Opinion

In the Shift to Hybrid Work, Don’t Overlook Your In-Person Workforce.

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By Bhushan Sethi and Peter Brown

By Bhushan Sethi and Peter Brown

Business leaders are highly focused on the shift to hybrid and remote work right now, but they may be overlooking the in-person workforce—factory workers, nurses, delivery people, retail staff, and others whose jobs cannot be done remotely. According to PwC’s recent Global Workforce Hopes and Fears Survey 2022, these workers are significantly less engaged and less satisfied than people who can work from home, and more than one-third of them may soon look for another job.

The survey, one of the largest of its kind ever undertaken, was conducted in the spring of 2022 and drew responses from more than 52,000 workers in 44 countries. Of the total base of respondents, more than 23,000 (or roughly 45%) do not have the option of working remotely—not because of company policies but because of the nature of their jobs.

Labor is an important priority in all market conditions, but it’s an essential one in the highly complex current environment. The challenges of the past few years have caused many workers to change jobs, change careers, or exit the workforce entirely. Labor constraints are having a dramatic impact on industries ranging from healthcare to airlines and hospitality. Moreover, as companies seek to transform and grow, they need to bring their people along—particularly those who have the institutional knowledge to help rethink processes and boost automation efforts. Given these circumstances, the vast in-person workforce is a key resource. If the people who show up to work each day at the office, the store, or the factory are not happy, companies are at real risk of losing them just when they need them most.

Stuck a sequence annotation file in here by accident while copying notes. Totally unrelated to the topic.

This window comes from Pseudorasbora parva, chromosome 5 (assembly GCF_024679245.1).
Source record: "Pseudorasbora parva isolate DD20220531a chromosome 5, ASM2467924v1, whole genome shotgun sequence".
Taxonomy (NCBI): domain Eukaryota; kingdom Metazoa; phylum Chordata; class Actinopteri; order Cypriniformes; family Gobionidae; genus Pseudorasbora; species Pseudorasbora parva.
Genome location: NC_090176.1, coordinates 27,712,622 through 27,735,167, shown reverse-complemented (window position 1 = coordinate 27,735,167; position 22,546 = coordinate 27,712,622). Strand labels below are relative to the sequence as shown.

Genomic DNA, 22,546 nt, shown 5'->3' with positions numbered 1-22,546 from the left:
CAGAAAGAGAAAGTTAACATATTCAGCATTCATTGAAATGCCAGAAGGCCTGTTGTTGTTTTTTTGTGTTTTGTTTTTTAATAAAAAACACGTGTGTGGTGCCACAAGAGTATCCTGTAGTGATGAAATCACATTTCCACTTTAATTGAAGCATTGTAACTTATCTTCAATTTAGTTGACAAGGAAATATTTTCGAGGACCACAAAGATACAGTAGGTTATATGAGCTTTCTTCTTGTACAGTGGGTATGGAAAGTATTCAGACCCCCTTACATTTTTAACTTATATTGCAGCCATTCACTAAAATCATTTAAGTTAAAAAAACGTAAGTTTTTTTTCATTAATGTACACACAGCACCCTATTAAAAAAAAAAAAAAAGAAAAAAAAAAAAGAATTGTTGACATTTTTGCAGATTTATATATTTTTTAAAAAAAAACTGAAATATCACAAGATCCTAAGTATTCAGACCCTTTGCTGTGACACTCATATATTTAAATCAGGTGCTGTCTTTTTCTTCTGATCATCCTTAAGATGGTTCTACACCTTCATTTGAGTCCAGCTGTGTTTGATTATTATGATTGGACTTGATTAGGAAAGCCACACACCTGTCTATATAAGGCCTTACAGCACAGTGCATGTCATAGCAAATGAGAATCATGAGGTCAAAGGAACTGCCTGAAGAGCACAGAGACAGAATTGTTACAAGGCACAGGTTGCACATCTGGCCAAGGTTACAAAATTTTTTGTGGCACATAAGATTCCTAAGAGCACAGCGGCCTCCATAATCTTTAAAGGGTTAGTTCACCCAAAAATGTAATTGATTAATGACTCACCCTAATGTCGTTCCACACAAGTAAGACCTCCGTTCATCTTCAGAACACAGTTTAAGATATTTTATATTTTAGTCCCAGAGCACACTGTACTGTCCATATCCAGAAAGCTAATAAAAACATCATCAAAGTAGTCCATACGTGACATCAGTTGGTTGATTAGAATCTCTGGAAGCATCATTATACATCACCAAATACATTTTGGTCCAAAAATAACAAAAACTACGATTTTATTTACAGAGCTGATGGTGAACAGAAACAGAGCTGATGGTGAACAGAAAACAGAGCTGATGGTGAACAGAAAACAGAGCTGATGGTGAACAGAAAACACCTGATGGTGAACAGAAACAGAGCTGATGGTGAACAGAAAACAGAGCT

Read the full strategy+business article.
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Bhushan Sethi is an Adjunct Professor at NYU Stern.